Thursday, December 20, 2007
Keep safety in mind during the holiday season

By Anthony Policastro, M.D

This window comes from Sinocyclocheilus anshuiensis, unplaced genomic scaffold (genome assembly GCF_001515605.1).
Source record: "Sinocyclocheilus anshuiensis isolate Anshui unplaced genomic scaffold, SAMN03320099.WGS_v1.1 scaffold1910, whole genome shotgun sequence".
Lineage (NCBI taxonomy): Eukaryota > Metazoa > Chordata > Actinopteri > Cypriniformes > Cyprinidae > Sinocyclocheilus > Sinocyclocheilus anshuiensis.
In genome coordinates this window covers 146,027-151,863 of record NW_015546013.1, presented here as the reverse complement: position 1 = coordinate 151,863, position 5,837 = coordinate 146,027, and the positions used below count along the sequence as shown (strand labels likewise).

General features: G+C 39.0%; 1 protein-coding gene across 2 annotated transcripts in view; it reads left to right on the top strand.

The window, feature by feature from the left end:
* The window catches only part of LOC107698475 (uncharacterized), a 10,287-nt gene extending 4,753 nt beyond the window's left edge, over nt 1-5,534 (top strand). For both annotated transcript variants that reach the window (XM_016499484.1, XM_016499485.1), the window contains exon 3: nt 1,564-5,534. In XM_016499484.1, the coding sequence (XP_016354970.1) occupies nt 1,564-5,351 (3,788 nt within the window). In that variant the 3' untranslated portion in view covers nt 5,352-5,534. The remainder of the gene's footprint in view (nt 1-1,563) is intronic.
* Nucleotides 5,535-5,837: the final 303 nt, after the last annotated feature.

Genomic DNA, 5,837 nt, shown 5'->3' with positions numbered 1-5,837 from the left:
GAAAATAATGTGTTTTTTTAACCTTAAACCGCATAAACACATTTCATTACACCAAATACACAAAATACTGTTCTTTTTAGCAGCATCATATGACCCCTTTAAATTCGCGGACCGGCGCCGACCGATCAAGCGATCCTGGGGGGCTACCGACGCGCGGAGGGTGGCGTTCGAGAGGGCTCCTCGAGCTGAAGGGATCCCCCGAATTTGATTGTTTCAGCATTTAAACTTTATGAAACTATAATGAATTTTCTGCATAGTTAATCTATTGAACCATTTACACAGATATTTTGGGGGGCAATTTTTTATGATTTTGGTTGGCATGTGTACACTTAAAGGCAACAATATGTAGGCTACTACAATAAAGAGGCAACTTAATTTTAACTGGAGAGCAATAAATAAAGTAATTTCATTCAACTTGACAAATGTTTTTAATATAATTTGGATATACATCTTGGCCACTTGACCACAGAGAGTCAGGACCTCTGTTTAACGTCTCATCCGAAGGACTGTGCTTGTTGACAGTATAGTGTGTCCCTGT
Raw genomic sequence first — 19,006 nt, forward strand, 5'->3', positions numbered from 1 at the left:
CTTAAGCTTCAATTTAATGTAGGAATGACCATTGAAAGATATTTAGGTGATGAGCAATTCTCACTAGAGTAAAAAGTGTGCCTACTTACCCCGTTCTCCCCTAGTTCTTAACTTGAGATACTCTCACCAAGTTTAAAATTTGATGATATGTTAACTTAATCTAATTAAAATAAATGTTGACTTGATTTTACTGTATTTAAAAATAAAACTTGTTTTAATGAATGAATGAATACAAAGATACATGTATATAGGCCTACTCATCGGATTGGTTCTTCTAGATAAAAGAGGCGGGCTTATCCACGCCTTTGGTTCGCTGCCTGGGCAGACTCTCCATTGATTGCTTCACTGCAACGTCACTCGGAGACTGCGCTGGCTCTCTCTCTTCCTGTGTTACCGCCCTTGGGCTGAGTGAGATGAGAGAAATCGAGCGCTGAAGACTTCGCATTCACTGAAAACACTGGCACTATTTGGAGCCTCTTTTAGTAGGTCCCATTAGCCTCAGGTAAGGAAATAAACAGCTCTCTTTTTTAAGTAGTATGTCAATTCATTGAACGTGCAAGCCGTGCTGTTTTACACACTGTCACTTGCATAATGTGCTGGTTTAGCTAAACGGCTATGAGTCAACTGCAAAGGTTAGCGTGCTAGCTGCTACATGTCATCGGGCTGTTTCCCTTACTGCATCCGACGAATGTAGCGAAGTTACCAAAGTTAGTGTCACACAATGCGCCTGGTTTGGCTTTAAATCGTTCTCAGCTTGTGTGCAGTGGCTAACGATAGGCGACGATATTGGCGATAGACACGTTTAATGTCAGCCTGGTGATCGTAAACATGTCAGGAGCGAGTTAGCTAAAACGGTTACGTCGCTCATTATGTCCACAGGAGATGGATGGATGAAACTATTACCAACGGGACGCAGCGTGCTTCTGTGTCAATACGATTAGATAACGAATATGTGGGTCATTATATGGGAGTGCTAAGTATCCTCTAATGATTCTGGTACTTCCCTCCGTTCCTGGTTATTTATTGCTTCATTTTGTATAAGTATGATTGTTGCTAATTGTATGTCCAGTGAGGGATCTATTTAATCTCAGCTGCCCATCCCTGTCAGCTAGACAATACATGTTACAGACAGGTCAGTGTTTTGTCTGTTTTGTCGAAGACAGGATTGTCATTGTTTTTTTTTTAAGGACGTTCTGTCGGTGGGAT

Tis' the season to be jolly. Christmas is a time of joy and celebration. It is also a time to think about safety. There are some major areas for you to think about to keep your Christmas safe. I have revamped an old article to remind us of that. The first one deals with holiday travel. Many of us will soon visit our relatives. We should prepare for cold weather traveling. Cars can break down. When that happens in the winter, we need to be ready. You should check your wintertime car accessories. The first thing that you should ensure is warmth. A car that is stuck in the cold may lose its heater. You should have the appropriate amount of warm clothes and blankets available until help arrives. People sometimes do not bring a coat with them. They figure they are going straight from the house to the car so they do not need a coat. They do not expect to get stranded somewhere in the cold. You should dress appropriate for the weather. The second requirement is to have the right emergency equipment. Some of this takes the form of car accessories. This may be a window scraper, snow tires or proper coolant in the radiator. The rest is in the form of items for breakdowns. Flashlights are important. Warning flares or reflectors are useful. A shovel for snow is a good idea. Most people forget this one. A shovel that can also dig up dirt to put under the tires is even more useful. Whenever you travel, you should think about what you would need if you broke down. Once you do that, make sure you stock your car accordingly. Another auto related item is drinking and driving. Alcohol related car accidents increase significantly during the holiday season. If you are driving, don't drink. If you are drinking, don't drive. You also should remember to drive defensively. The other guy may not listen to these rules. If someone is driving like an idiot, he probably is drunk. Do not try to challenge him. Some of our relatives live at great distances. We may drive too far. This could make us tired. Do not drive when you are tired. Make sure you are well rested when you drive. Pull over if you become tired. One rule to follow is that you should not spend more than 12 hours per day driving. If you are going farther than that, you should allow more time. A lot of us have a tendency to speed. This is especially true on long trips. Speeding increases our risk for accidents. An important question to ask yourself is what does speeding actually accomplish. I drive home on River Road. I frequently have people pass me. There is only about a mile to the Woodland Ferry. The road ends there. If I am doing 40mph, It will take me 90 seconds to get there. If they do 60mph, they get there in 60 seconds. I wonder what they do with the extra 30 seconds they save. Even if I was traveling for 3 hours, it would make little difference. Someone going 10mph faster than I would get there 30 minutes sooner. I wonder how productive that extra 30 minutes would be when he/she arrives. Whatever it is will not be worth the risk they have of getting in an accident from speeding. Even staying home can be dangerous. Christmas tree fires can occur. If we decide upon a live tree, we should be careful. Cut off the base so the tree can take water in more effectively. Make sure the tree stays moist. Be careful about leaving lights on too long so the tree does not get too hot. This is especially true when it starts to dry out. Do not put candles or open flames near the tree. Do not put your tree up near the fireplace. A recent article showed that the number of house fires from candles has been increasing rapidly now that candles are in vogue. Do not place candles by anything flammable. Do not place them where they can be easily tipped over. Do not leave candles burning when away from the house for a period of time. Christmas plants are beautiful. They are also dangerous. Keep them away from young children. Holly, mistletoe and poinsettias are all poisonous. They all cause vomiting and diarrhea when eaten. Holly berries cause narcotic overdose symptoms. Mistletoe berries produce a digitalis poisoning. Poinsettia sap can irritate the skin. A third area of holiday safety considerations is gift giving. Safety gifts are a great idea. The best example is a bicycle helmet. Now that this is a law, it makes this gift an ideal Christmas present. Many pairs of in-line skates will be under the tree this year. It makes sense to also give the appropriate padding equipment. Studies have shown that the injury rate decreases with this equipment. It is important. Another gift idea is a cellular telephone. This would be a good accessory for your car when traveling. It would get you help very quickly. There are also some gifts that are bad ideas. One of these is the trampoline. The American Academy of Pediatrics has proposed that they be banned. They serve little exercise value. They are very dangerous. Paralysis from neck injury is common. Even trained athletes suffer these injuries. Untrained children are even more likely to be injured. My recommendation is to scratch it off your gift list. Another concern is buying an item that a child is not old enough to use. We do not allow children to drive cars until they are sixteen years old. This is based more on intellectual abilities than physical abilities. We should use the same logic for other dangerous gifts. Pellet guns and all terrain vehicles probably should only be given to a child who is mature intellectually. Age alone should not be the sole criterion. After a child gets seriously injured from one of these items, it will be too late to think about it. Many gifts come with instruction booklets. Most of these booklets have a section that lists safety instructions. The book will tell you to read that first. It is a good idea to do so. The Christmas holidays are made to spread joy and peace. We need to spread safety as well. Only if you are alive and healthy can you be joyful and peaceful as well.